And then I got some questionaires. Three fairly short ones that I was to fill out myself. I asked if I should give one of them to my family or close friends, but he said I should answer the questions myself, even those about my childhood, without asking my parents how they saw me. So I did. I was also asked to bring in the documents of my first four years of school, which I just couldn’t find no matter how much I searched. My mother told me that they often said that I spent a lot of time “daydreaming” and was “forgetful and should pay more attention”. I told my therapist this and he said it wasn’t a problem that I didn’t have those papers. After some weeks of waiting, he told me that I did seem to show high inattentiveness, but no signs of hyperactivity. And because the inattentiveness might be side effects of depression, they didn’t see a reason to think that I have ADHD.
I’m not gonna lie, that really felt like a slap in the face for me. After having hopes that I might finally “have a name” for how I felt, I felt quite stupid for assuming that.
It’s been about half a year since then, and I still often think about how the test just didn’t feel very… good? I might just want to be right about my first assumption of course, but I mainly just want clearity on it. I’d like to know for sure, not like I just took an internet test. I’m still not saying that I’m sure I might have the condition, but I just wanna know. I thought about asking my physician or psychiatrist about this, but I just feel unsure about it and I don’t want to “stab my therapist in the back”, if that makes any sense? Maybe I’m really overreacting, I don’t know.
December 15, 2018 at 12:56 am #105519aspenrjacksonParticipant
I would 100% talk with your psychiatrist about your concerns. You don’t need to feel silly for being concerned. I understand the feeling of hope when you finally feel like you have an area to work on because you know what’s going on in your brain! Good luck with everything!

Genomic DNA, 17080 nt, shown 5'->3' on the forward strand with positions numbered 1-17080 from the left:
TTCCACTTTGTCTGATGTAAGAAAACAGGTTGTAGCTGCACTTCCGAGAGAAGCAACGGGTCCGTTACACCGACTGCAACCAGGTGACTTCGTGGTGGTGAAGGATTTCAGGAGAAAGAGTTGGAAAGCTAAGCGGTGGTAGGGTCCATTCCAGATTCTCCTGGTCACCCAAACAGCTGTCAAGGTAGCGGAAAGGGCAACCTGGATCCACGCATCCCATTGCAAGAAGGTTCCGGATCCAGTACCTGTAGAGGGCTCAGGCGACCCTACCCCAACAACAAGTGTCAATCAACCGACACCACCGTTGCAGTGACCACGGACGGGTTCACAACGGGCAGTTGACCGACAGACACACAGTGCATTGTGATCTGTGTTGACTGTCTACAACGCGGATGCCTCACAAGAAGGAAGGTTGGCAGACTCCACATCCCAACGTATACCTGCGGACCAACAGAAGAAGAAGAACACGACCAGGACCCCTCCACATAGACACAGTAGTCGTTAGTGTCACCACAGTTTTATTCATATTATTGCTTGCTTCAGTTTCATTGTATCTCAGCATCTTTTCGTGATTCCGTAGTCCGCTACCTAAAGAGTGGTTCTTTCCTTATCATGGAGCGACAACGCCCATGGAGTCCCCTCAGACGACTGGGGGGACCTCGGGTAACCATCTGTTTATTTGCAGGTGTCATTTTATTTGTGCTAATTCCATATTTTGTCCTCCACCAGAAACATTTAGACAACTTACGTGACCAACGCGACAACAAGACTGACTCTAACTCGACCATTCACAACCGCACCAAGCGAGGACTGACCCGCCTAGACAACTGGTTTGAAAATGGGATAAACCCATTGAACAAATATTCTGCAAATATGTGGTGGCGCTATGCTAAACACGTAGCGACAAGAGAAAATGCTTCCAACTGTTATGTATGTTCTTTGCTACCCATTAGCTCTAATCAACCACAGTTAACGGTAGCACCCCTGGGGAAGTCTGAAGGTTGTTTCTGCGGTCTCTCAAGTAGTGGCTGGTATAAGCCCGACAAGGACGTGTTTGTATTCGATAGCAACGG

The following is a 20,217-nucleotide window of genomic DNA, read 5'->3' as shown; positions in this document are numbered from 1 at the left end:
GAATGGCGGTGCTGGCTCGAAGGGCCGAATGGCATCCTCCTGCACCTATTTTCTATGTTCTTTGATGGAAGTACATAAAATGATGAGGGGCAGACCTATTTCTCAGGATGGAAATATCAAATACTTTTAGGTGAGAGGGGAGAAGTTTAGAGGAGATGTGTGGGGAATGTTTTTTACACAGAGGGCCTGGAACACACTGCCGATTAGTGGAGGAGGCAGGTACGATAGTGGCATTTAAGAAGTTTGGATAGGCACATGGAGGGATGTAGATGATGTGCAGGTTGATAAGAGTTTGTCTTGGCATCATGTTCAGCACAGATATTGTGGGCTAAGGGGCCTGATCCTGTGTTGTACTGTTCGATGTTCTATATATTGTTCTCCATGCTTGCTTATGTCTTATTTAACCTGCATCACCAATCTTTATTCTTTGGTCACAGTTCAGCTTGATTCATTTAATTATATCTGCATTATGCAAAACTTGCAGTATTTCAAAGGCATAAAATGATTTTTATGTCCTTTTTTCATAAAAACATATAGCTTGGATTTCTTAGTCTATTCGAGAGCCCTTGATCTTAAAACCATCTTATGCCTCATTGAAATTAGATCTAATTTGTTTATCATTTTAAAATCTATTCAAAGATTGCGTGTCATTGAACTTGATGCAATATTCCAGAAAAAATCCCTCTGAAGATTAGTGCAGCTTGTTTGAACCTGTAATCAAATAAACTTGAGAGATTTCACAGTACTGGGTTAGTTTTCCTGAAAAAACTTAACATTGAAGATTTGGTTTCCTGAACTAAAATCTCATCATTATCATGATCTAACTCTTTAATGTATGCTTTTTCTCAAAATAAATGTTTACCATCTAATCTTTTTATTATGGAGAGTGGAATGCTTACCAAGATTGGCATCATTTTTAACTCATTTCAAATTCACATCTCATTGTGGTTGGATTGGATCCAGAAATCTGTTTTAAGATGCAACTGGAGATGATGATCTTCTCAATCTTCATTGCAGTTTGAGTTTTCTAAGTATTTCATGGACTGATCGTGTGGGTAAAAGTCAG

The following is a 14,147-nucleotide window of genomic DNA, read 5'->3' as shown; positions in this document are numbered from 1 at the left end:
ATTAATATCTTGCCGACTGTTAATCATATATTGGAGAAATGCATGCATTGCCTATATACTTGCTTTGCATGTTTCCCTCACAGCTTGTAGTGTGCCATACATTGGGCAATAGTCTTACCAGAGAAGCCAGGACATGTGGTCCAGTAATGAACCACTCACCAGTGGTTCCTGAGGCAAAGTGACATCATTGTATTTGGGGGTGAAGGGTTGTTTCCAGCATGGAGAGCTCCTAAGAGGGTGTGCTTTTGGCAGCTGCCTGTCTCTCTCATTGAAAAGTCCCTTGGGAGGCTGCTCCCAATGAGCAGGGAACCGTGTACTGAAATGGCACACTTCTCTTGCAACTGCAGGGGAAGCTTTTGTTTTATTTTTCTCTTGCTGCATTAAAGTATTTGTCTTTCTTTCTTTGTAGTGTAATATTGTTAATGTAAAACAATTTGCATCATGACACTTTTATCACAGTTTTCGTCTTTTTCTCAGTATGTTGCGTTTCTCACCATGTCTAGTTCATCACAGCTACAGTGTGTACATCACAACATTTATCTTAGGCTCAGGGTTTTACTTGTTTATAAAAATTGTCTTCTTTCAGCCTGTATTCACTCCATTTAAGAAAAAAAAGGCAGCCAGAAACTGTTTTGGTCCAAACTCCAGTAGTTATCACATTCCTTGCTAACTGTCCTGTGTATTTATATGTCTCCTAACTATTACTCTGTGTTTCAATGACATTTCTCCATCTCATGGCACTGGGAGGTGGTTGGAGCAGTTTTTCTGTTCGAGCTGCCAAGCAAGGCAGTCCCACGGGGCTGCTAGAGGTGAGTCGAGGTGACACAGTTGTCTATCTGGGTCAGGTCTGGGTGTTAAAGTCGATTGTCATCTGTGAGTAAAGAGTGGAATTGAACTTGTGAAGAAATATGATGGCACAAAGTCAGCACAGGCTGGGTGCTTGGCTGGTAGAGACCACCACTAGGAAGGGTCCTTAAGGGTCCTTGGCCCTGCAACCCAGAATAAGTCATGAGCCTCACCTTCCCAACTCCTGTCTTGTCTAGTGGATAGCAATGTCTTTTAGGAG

December 15, 2018 at 1:26 pm #105526SonaticaParticipant
Thank You! I think I truly needed to hear from somebody else wether or not I was overreacting 🙂
back then I did make an (unfinished, lol) list once of the reasons why I believe that a proper test would be appropriate for me personally. Do you have experience with doing something like this? I know I could never remember if I didn’t write it down and took it with me, but I also feel like it might be an “overkill”…
December 17, 2018 at 4:50 pm #105604Dr. EricParticipant
Diagnosing when you have other things going on can be tricky.
In the business, we call ADHD a diagnosis of exclusion, meaning we have to rule out alternative explanations.
(This would satisfy this part of the criteria… “The symptoms do not happen only during the course of schizophrenia or another psychotic disorder. The symptoms are not better explained by another mental disorder (e.g. Mood Disorder, Anxiety Disorder, Dissociative Disorder, or a Personality Disorder).”)
Generally speaking, many therapists are not trained in doing full differential diagnostics in a comprehensive, psychometric evaluation the way that some neuro’s, psychologists, or developmental pediatricians are trained. Furthermore, even when you have a psychiatrist that knows how to do this, their caseloads and time per patient are a limiting factor.
This is also complicated by the fact that a lot of folks with undiagnosed ADHD can develop a secondary depression due to the years of frustration and failures.
It is not necessarily cheap or always covered by insurance, but I prefer seeing a complete evaluation done by a neuropsychologist for these reasons.